Ann Althouse (my mom) sums up Cass Sunstein's review of a book called Against Autonomy: Justifying Coercive Paternalism, by Sarah Conly:
Sunstein refers to social science research that shows people actually aren't very good at making decisions for themselves. We have "present bias" (and don't pay enough attention to the future), we're bad at assessing probability, and we're "unrealistically optimistic."Sunstein writes:
Many Americans abhor paternalism. They think that people should be able to go their own way, even if they end up in a ditch. When they run risks, even foolish ones, it isn’t anybody’s business that they do. In this respect, a significant strand in American culture appears to endorse the central argument of John Stuart Mill’s On Liberty. In his great essay, Mill insisted that as a general rule, government cannot legitimately coerce people if its only goal is to protect people from themselves. ...Sunstein has several good objections to this theory:
Until now, we have lacked a serious philosophical discussion of whether and how recent behavioral findings undermine Mill’s harm principle and thus open the way toward paternalism. Sarah Conly’s illuminating book Against Autonomy provides such a discussion. Her starting point is that in light of the recent findings, we should be able to agree that Mill was quite wrong about the competence of human beings as choosers. “We are too fat, we are too much in debt, and we save too little for the future.” With that claim in mind, Conly insists that coercion should not be ruled out of bounds....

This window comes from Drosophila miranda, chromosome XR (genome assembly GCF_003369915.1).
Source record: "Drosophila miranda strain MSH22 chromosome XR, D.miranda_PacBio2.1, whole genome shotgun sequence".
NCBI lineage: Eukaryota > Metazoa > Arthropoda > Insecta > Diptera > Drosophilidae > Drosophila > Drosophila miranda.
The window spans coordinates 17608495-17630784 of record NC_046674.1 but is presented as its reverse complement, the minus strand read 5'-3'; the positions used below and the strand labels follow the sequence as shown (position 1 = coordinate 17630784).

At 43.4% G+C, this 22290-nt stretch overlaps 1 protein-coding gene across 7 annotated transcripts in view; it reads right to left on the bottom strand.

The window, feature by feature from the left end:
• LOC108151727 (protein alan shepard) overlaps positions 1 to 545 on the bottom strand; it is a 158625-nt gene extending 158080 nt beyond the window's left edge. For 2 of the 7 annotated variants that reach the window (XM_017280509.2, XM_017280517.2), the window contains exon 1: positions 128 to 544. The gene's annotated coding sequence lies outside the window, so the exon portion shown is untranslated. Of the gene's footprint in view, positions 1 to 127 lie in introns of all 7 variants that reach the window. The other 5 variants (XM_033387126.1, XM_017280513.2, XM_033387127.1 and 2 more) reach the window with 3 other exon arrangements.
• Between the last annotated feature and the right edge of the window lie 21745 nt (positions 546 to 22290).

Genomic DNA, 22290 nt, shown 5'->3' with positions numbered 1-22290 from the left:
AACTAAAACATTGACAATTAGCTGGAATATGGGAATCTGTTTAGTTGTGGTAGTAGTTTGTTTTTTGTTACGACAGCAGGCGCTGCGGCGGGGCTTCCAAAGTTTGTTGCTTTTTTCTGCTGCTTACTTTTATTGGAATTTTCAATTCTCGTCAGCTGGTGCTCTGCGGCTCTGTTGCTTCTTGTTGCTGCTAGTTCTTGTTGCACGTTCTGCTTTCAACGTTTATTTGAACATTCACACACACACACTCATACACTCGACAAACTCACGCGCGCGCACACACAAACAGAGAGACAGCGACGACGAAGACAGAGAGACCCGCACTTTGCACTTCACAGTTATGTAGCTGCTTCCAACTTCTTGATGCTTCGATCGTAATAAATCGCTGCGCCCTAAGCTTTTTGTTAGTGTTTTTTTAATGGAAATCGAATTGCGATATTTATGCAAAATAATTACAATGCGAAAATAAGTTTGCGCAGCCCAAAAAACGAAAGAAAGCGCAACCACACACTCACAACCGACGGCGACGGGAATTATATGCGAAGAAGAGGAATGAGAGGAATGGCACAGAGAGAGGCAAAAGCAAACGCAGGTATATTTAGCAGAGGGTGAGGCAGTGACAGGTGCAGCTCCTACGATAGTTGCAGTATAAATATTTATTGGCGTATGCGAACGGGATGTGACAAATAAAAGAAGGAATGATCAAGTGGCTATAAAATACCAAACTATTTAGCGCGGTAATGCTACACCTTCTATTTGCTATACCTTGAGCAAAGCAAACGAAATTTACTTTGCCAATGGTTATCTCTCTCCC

Conly insists that mandates and bans can be much more effective than mere nudges. If the benefits justify the costs, she is willing to eliminate freedom of choice, not to prevent people from obtaining their own goals but to ensure that they do so.
Conly is right to insist that no democratic government can or should live entirely within Mill’s strictures. But in my view, she underestimates the possibility that once all benefits and all costs are considered, we will generally be drawn to approaches that preserve freedom of choice. One reason involves the bluntness of coercive paternalism and the sheer diversity of people’s tastes and situations. Some of us care a great deal about the future, while others focus intensely on today and tomorrow. This difference may make perfect sense in light not of some bias toward the present, but of people’s different economic situations, ages, and valuations. Some people eat a lot more than others, and the reason may not be an absence of willpower or a neglect of long-term goals, but sheer enjoyment of food. Our ends are hardly limited to longevity and health; our short-term goals are a large part of what makes life worth living.I see at least two major problems with Sarah Conly's line of reasoning — that we're bad at making rational decisions in our personal lives, so government should remedy this problem through coercive regulations.
Conly favors a paternalism of means, but the line between means and ends can be fuzzy, and there is a risk that well-motivated efforts to promote people’s ends will end up mischaracterizing them.... [M]eans-focused paternalists may be badly mistaken about people’s goals. Those who delay dieting may not be failing to promote their ends; they might simply care more about good meals than about losing weight.
Freedom of choice is an important safeguard against the potential mistakes of even the most well-motivated officials.... Officials may well be subject to the same kinds of errors that concern Conly in the first place.
To be clear, I'm convinced that people are often irrational. That's obvious without even looking at all that social science research (though the research is worthwhile for pinpointing exactly how we're irrational). I think we can all agree that people don't always act in their own best interests. That's not controversial.
But it doesn't follow logically that government regulations are the solution.